Today’s cannabinoids are still tiny, comprised of a molecular chain of a mere twenty-two to twenty-five carbon atoms. Cannabinoids’ main function is to carry directions and information between animal cells. They are often classified as neurotransmitters because they send signals through and between the nerve cells that make up the nervous system. Neurotransmitters, including serotonin and dopamine, the cannabinoids’ more famous cousins, are well-known for the powerful role they play within the body and mind. For example, pharmaceutical antidepressants called serotonin reuptake inhibitors, or SSRIs, change the way our bodies process serotonin. As anyone who has used them can attest, their effects on the body and the emotions can be extreme. The feeling a mother has when cradling her infant is the work of oxytocin, another neurotransmitter. That feeling of well-being some experience when eating chocolate and the devastatingly intense grief when a loved one dies are both a result of neurotransmitters.

As it turns out, cannabinoids control the nervous system. In addition to a multitude of other duties, they rule over the other neurotransmitters. For example, cannabinoids indirectly increase dopamine levels by blocking the action of another neurotransmitter, GABA, which reduces the amount of dopamine released. When GABA is blocked by marijuana compounds, the result is an increase in the amount of dopamine released. Cannabis is nature’s answer to SSRIs, but unlike SSRIs, she follows the edict “First, do no harm” and brings the body into balance without unhealthy side effects or withdrawal symptoms.

How did we get to the complex ECS from those primordial single- celled beings? As those cells were floating around, they would bump into each other, perhaps even seeking each other out. At some point, they started to realize the advantages of floating through life together and decided to form colonies. They drifted around like little rafts, with those in the middle well protected from outside influences like viruses and other predators, and those on the edges having first access to food. When some cells perished, cannabinoid signals were sent out, triggering others to divide into two daughter cells, thus replenishing the colony.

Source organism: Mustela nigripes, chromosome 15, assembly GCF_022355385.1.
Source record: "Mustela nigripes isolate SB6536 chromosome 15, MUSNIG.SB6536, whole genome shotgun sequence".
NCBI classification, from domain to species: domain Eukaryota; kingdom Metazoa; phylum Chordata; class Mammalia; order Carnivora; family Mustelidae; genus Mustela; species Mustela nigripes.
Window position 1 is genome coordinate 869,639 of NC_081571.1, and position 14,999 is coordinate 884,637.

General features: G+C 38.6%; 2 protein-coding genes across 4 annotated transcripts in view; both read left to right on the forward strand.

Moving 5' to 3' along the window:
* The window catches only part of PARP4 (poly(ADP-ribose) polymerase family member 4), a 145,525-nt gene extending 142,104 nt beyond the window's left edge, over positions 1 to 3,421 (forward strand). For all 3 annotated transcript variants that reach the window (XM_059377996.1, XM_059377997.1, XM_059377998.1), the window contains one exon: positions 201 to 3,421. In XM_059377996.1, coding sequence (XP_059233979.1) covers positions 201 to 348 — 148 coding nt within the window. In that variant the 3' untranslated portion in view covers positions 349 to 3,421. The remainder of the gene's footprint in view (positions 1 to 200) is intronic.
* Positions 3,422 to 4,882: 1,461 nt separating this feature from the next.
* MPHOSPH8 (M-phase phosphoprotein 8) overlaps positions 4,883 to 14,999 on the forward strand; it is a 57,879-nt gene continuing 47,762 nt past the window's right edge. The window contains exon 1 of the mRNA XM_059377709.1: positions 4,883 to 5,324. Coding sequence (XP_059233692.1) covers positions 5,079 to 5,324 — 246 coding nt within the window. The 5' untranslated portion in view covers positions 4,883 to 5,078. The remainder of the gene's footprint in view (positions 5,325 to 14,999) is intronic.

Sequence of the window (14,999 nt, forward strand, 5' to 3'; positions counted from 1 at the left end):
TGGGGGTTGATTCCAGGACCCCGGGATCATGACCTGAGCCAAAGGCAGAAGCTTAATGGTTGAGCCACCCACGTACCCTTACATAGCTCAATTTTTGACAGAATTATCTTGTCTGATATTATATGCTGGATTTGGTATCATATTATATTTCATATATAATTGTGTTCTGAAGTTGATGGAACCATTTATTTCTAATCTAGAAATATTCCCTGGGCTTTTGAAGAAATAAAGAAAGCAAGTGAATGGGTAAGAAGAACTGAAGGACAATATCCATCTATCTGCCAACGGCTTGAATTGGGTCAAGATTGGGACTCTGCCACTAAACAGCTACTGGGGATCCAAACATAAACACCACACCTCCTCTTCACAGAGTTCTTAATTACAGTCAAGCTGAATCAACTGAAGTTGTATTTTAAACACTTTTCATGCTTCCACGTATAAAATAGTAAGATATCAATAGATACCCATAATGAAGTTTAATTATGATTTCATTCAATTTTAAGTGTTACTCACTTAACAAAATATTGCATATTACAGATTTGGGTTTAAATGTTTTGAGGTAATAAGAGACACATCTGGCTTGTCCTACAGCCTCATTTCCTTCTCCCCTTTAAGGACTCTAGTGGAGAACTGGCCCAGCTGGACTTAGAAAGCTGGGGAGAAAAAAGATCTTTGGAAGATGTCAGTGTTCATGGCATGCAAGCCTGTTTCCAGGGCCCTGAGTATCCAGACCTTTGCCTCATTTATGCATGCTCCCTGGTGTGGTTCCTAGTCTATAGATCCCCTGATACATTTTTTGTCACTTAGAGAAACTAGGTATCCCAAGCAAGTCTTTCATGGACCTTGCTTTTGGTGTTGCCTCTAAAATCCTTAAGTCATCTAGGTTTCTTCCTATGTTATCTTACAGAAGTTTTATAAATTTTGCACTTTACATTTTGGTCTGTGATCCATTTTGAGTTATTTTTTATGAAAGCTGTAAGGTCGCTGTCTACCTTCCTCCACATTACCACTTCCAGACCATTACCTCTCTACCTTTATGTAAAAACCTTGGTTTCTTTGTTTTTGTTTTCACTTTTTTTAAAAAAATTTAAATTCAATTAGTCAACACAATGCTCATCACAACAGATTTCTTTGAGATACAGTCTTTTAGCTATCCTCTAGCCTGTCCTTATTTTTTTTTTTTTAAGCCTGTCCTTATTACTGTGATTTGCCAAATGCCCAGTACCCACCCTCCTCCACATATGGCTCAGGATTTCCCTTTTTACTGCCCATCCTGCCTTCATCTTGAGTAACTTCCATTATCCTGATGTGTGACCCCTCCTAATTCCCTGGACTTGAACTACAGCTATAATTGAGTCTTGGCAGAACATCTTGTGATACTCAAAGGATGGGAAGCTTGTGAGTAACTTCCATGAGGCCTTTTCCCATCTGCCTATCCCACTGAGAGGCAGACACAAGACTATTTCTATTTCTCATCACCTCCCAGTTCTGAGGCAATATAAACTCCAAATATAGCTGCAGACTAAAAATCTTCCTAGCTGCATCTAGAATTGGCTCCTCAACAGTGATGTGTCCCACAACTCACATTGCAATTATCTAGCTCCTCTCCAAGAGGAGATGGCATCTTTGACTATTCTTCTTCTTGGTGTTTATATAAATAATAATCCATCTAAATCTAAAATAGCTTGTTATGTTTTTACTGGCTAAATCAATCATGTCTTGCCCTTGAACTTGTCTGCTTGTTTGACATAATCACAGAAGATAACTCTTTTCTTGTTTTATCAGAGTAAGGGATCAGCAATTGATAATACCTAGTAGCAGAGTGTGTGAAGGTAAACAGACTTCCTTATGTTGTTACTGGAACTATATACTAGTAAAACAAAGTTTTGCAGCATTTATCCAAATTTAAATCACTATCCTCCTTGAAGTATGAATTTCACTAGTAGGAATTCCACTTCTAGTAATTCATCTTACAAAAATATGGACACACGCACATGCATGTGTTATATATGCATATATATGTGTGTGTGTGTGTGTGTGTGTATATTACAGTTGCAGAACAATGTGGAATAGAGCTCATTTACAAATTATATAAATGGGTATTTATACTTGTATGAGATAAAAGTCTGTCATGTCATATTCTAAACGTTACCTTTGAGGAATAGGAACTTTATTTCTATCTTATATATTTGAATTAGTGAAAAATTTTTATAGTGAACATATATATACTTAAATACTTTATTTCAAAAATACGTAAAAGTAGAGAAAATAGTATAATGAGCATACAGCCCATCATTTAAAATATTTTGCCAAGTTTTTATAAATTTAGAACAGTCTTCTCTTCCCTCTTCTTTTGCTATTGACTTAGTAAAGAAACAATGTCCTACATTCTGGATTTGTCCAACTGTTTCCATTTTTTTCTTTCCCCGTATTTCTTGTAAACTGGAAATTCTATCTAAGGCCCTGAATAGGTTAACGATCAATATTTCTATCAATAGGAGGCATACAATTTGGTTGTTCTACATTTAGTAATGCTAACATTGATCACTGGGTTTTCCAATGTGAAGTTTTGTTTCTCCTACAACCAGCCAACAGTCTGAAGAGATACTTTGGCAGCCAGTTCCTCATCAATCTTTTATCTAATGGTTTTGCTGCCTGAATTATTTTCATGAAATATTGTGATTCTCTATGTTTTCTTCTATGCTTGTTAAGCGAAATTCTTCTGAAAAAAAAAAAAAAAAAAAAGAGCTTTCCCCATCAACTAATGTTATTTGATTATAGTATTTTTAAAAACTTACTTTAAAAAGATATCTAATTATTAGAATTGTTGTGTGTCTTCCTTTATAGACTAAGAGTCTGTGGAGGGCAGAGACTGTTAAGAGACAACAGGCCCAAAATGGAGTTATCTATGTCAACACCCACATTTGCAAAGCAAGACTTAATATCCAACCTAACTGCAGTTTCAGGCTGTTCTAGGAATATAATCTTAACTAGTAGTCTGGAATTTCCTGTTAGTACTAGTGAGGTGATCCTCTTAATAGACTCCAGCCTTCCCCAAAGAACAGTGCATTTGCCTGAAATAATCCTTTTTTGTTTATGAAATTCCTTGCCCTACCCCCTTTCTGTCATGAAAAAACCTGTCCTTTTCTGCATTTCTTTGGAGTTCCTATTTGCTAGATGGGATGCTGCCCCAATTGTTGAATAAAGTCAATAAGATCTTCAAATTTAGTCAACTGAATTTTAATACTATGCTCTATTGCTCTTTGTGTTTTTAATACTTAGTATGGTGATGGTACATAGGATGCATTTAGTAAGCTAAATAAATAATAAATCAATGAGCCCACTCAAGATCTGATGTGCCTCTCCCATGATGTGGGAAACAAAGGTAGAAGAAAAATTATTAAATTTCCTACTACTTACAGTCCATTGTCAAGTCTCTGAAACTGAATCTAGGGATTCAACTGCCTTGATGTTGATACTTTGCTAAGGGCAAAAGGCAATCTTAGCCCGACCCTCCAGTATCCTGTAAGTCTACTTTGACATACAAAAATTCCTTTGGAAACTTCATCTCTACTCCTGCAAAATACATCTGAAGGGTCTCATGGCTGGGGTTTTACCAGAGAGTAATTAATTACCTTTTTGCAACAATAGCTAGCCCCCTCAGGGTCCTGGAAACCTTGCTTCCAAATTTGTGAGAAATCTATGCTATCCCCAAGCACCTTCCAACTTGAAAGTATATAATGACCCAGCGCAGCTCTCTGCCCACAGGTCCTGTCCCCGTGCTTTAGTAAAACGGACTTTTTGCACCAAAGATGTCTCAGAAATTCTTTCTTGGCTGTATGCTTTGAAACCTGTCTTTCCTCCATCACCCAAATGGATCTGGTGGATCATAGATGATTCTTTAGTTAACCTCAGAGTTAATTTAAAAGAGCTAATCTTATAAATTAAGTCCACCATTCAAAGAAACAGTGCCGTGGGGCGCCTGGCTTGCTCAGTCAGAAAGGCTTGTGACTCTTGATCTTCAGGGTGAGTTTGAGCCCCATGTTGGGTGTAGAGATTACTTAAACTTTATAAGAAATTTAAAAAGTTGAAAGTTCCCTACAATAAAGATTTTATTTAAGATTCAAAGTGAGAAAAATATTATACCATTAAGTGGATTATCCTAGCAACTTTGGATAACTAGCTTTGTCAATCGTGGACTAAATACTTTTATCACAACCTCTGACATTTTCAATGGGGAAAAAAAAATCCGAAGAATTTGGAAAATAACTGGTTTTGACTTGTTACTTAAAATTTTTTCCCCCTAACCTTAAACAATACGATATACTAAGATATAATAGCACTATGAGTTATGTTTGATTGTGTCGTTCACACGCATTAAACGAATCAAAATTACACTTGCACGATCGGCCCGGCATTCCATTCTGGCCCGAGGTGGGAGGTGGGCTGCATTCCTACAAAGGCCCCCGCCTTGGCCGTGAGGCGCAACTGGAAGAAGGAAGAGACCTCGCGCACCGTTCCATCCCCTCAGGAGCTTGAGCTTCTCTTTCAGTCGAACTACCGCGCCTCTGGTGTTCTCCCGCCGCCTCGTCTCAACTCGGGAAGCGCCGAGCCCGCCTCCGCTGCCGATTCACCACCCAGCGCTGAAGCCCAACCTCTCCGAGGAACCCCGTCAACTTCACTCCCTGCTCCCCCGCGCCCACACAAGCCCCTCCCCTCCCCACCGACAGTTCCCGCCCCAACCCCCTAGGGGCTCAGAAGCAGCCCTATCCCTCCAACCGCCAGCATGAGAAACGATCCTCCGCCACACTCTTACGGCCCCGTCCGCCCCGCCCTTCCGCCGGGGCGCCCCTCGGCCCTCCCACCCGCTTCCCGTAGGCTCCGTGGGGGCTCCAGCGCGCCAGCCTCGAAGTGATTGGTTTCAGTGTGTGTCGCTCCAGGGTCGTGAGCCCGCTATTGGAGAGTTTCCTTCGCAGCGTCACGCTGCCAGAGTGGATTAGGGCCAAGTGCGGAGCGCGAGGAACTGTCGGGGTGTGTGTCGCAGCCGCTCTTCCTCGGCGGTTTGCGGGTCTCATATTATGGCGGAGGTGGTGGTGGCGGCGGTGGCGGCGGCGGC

Eventually, for protection, some colonies surrounded themselves with a membrane and became, in essence, a gated community. Cells worked together and consciously chose what entered and what exited, essentially taking in groceries and sending out the garbage. Just as a baker or weaver provides a specific service to the village, cells within the colony began to specialize and differentiate from one another by turning on only a small section, or sequence, within their protein-producing DNA. Some turned into skin cells, others feather cells, others became brain cells, and so forth. They continued to use cannabinoids to communicate.